On the Heat’s opening offensive possession of Game 5 of the NBA Finals, Tyler Herro took a handoff from Bam Adebayo, realized he had drawn two bodies and threw a lob to Adebayo for an easy dunk. Herro and Adebayo obviously initiated the action, but it was Duncan Robinson who allowed the play to flow unimpeded.
Robinson moved from the opposite corner to the wing, and those few steps were enough to keep Kentavious Caldwell-Pope out of help position.
Los Angeles has been content to give up the occasional 2 as long as it could prevent Robinson from catching fire. It’s a smart strategy, considering he is one of the league’s best scorers in both catch-and-shoot and handoff situations. In Game 1, the Lakers held Robinson to three total field goal attempts; through the first three games of the series, he missed 15 of his 20 3-point attempts.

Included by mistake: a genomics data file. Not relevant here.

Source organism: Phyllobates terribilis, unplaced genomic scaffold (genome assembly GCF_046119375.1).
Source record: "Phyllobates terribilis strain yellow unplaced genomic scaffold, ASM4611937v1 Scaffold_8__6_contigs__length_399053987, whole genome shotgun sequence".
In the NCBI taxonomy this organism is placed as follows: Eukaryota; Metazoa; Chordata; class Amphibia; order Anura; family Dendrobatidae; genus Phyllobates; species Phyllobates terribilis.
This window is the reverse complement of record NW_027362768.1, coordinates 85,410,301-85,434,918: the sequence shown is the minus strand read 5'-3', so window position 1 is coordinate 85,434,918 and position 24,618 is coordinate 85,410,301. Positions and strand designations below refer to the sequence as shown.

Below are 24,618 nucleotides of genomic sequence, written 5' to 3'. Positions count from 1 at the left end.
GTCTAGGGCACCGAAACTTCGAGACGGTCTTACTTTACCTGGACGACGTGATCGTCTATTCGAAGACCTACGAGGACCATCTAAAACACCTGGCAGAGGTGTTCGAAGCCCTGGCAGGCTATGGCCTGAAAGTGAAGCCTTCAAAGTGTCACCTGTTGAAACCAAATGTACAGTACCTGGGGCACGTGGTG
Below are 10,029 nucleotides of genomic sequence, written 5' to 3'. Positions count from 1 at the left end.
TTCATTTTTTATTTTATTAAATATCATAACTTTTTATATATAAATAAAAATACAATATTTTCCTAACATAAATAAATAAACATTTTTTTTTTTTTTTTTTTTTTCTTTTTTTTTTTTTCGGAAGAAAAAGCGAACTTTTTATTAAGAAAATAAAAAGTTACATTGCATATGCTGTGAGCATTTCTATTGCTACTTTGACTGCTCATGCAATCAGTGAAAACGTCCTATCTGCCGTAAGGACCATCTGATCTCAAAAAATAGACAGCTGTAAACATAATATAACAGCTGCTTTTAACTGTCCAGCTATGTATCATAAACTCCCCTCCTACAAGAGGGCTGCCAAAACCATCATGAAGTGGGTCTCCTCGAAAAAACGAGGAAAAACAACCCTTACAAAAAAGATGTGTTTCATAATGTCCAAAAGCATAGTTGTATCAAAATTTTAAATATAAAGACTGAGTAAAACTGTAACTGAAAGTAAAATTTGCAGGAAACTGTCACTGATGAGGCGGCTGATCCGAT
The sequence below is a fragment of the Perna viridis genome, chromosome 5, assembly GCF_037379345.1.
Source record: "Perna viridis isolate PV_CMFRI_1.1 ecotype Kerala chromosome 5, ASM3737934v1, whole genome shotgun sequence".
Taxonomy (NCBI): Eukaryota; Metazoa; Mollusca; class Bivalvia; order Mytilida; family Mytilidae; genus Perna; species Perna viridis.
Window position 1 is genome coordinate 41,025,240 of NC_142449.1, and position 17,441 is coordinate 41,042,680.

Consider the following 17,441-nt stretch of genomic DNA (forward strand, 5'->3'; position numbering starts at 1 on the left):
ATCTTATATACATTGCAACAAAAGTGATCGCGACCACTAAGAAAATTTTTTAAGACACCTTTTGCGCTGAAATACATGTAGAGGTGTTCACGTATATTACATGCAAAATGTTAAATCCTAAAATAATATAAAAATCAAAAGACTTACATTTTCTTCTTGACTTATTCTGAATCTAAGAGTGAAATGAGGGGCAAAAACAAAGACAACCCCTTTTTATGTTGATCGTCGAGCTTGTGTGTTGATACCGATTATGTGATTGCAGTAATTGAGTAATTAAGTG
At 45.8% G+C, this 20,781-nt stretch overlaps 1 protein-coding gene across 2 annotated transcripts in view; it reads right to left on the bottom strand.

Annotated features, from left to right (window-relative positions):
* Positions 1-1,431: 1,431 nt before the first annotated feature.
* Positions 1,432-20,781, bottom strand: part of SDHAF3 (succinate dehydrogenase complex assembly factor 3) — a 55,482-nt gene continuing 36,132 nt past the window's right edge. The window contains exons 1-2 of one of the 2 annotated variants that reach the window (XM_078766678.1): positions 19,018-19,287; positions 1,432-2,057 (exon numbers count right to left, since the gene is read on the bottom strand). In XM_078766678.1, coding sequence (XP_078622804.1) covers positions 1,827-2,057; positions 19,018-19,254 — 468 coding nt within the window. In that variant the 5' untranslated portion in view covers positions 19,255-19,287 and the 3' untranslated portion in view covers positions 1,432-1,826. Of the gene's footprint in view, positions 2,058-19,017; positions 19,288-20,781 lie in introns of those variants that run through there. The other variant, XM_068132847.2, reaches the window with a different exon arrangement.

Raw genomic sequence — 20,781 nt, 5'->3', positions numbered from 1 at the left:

It was a different story Friday night. Robinson finally got loose, and he made the Lakers pay. The 26-year-old scored 26 points on 8-of-15 shooting (7 of 13 from beyond the arc) in Miami’s 111-108 win, giving a triumphant (and exhausted) Jimmy Butler the help he needed to stave off elimination.
In fact, Butler may have been partially responsible for Robinson’s explosion. Robinson revealed he spoke with Butler after Game 2, and the All-Star forward pushed him to keep being aggressive knowing that Robinson would eventually break through.
“Can’t shoot the ball if you don’t have the ball,” said Butler, who posted 35-12-11 triple-double in Game 5. “I think he gets lost in trying to get other people open when everybody’s going to react to him probably more so than they’re gonna react to me. A 3’s worth more than a 2.”
As the series has progressed, Robinson has grown more comfortable initiating contact with his defender prior to pursuing the ball and creating the space necessary to rise up for his shot. It doesn’t take much.